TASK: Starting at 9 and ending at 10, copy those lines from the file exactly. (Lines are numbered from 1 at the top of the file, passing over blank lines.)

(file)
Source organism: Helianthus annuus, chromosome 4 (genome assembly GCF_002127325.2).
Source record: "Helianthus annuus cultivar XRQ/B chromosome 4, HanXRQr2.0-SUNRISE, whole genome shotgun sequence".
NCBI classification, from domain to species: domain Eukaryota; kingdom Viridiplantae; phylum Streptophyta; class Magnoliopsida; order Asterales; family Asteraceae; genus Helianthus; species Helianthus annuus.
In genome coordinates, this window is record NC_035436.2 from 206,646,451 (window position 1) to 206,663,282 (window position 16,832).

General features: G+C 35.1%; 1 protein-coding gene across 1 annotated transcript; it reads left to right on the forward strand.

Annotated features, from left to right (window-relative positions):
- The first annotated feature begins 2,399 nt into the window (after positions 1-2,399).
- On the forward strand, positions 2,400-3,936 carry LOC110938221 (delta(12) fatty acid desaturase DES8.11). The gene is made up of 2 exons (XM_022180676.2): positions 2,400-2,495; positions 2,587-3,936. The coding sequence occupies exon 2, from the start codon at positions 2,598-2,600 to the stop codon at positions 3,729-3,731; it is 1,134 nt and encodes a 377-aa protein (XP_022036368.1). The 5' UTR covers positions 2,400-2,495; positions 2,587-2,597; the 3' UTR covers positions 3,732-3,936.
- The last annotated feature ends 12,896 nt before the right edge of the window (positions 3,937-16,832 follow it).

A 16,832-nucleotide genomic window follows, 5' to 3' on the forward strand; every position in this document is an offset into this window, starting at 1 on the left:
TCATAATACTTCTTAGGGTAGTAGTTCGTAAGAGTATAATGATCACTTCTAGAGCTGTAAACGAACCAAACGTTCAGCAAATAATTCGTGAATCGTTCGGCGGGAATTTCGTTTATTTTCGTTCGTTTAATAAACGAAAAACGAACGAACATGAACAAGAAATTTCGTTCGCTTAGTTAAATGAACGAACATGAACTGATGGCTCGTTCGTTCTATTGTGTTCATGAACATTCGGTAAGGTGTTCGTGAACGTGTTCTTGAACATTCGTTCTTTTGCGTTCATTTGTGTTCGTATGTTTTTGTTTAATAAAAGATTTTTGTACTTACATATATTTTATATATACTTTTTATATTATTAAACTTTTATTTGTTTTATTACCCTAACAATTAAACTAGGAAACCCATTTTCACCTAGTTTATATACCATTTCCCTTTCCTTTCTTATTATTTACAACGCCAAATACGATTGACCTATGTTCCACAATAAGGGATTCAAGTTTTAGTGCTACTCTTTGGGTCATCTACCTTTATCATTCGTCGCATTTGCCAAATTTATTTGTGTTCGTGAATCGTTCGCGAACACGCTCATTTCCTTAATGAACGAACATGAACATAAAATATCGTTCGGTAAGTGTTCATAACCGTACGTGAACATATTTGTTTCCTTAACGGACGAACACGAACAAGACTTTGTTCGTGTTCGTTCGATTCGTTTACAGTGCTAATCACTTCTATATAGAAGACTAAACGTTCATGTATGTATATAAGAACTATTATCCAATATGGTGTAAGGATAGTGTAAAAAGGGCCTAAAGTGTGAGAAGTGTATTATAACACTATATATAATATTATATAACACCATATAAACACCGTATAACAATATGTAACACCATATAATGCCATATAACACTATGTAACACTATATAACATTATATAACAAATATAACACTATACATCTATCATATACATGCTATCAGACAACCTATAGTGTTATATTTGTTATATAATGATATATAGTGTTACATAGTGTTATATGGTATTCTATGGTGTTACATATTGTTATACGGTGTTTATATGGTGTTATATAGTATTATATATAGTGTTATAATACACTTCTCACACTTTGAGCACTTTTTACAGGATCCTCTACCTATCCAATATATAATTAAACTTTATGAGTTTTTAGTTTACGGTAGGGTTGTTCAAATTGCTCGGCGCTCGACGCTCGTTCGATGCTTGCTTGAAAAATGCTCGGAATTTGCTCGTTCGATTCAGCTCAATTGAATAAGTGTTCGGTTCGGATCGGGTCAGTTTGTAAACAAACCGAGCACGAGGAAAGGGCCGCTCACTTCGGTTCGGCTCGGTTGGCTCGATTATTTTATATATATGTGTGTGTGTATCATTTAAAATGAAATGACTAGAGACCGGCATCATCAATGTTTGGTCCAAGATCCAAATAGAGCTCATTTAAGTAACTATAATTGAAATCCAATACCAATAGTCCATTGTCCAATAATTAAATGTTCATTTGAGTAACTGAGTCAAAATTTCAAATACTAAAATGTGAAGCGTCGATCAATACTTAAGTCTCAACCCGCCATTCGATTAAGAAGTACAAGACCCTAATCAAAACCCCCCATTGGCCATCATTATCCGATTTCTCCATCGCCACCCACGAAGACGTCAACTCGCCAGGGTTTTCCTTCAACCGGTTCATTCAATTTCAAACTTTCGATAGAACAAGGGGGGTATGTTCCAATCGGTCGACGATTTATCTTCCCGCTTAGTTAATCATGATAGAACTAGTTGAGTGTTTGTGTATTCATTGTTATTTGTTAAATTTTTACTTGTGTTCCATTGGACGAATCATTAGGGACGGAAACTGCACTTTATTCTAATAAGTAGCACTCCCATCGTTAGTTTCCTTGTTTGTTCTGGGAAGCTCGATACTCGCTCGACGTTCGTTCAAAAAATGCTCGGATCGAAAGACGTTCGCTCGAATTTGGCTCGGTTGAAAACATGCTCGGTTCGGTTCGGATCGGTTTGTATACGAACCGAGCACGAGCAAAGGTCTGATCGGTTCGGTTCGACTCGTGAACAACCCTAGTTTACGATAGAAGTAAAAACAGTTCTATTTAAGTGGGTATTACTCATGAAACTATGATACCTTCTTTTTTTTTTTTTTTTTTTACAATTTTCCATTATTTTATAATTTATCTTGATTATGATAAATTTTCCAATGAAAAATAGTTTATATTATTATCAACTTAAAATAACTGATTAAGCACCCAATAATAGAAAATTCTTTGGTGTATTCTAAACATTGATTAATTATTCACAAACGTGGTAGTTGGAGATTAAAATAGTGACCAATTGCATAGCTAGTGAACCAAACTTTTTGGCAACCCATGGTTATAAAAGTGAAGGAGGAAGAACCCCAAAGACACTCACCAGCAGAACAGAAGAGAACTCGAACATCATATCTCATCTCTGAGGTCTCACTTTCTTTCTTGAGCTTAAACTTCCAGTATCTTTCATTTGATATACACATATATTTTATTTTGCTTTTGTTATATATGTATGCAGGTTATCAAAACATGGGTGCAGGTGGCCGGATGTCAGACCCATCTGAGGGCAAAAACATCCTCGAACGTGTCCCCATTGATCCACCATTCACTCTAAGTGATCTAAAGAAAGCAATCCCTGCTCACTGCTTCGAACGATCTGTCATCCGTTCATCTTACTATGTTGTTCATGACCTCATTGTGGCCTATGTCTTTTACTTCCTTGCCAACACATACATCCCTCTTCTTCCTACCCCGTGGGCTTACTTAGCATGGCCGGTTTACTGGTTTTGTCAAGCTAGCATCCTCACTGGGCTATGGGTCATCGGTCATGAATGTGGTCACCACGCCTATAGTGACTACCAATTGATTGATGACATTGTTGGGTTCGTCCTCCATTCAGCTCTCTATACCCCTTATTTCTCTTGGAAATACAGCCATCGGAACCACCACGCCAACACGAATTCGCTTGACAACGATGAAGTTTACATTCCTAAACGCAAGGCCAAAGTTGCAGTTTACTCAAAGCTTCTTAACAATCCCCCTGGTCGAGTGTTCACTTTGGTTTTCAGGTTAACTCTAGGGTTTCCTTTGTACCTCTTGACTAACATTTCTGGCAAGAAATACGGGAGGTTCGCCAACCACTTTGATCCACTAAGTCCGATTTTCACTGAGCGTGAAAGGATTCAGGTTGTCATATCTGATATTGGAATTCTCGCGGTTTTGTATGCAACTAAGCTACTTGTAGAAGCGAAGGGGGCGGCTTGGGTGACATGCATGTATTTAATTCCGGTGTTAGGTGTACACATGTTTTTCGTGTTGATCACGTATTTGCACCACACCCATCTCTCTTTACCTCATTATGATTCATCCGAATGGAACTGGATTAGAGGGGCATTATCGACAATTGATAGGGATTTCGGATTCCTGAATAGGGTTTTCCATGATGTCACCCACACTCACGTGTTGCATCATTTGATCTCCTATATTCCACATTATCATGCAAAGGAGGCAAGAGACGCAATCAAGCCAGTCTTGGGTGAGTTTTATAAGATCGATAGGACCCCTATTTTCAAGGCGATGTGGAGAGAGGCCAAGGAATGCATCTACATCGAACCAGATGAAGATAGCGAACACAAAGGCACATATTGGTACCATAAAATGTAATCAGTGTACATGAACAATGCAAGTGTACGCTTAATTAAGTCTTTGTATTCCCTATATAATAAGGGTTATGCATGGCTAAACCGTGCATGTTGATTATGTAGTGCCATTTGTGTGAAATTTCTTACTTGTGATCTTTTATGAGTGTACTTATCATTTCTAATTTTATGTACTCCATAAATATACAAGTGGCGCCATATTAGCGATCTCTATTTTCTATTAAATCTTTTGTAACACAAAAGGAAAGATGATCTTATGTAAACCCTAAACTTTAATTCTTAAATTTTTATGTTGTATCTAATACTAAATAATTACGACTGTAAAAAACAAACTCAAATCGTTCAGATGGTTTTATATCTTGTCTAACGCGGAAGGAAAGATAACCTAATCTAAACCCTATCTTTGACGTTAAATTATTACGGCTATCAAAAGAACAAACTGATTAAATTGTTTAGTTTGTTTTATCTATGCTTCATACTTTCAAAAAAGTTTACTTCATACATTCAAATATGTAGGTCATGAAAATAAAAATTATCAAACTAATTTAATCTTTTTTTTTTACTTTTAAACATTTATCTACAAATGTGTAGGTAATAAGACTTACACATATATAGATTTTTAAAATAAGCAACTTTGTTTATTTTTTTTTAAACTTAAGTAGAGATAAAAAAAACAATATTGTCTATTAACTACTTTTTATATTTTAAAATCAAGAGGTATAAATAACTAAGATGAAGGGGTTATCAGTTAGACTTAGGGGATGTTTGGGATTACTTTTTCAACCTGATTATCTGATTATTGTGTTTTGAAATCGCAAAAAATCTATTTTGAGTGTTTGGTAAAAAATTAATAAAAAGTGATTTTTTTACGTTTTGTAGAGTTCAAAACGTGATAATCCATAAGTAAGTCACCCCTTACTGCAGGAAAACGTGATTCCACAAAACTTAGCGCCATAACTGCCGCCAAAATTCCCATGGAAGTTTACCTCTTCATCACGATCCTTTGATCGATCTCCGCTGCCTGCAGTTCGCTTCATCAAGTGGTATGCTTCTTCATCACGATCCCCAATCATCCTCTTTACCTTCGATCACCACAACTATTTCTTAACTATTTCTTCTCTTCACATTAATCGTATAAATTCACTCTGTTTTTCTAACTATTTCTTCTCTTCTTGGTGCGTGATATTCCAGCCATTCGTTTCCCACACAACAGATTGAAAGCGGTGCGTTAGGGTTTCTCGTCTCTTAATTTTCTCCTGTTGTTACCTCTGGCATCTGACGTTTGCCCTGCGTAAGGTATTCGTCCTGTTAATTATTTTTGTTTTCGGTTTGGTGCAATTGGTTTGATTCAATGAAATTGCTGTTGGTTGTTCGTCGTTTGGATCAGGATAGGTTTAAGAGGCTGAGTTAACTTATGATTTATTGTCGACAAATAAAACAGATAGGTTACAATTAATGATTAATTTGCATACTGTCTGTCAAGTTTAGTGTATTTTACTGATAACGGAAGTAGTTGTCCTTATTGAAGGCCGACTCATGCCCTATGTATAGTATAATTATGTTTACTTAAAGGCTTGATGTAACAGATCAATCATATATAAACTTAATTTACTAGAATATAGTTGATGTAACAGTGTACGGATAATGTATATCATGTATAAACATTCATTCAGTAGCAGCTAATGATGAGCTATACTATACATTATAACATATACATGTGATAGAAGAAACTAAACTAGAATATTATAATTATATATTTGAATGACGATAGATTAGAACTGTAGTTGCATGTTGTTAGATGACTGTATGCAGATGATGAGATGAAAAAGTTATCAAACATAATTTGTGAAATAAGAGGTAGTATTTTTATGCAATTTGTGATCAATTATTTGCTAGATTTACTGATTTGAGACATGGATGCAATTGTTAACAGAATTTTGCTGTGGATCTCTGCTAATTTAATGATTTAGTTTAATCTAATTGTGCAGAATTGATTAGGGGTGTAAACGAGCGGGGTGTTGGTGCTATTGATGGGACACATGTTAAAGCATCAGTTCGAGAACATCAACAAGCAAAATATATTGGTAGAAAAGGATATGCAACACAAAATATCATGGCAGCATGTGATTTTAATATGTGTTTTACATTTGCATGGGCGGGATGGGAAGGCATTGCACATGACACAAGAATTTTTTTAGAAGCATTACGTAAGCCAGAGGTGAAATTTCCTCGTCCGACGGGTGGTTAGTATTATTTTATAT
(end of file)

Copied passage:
- The last annotated feature ends 12,896 nt before the right edge of the window (positions 3,937-16,832 follow it).

A 16,832-nucleotide genomic window follows, 5' to 3' on the forward strand; every position in this document is an offset into this window, starting at 1 on the left: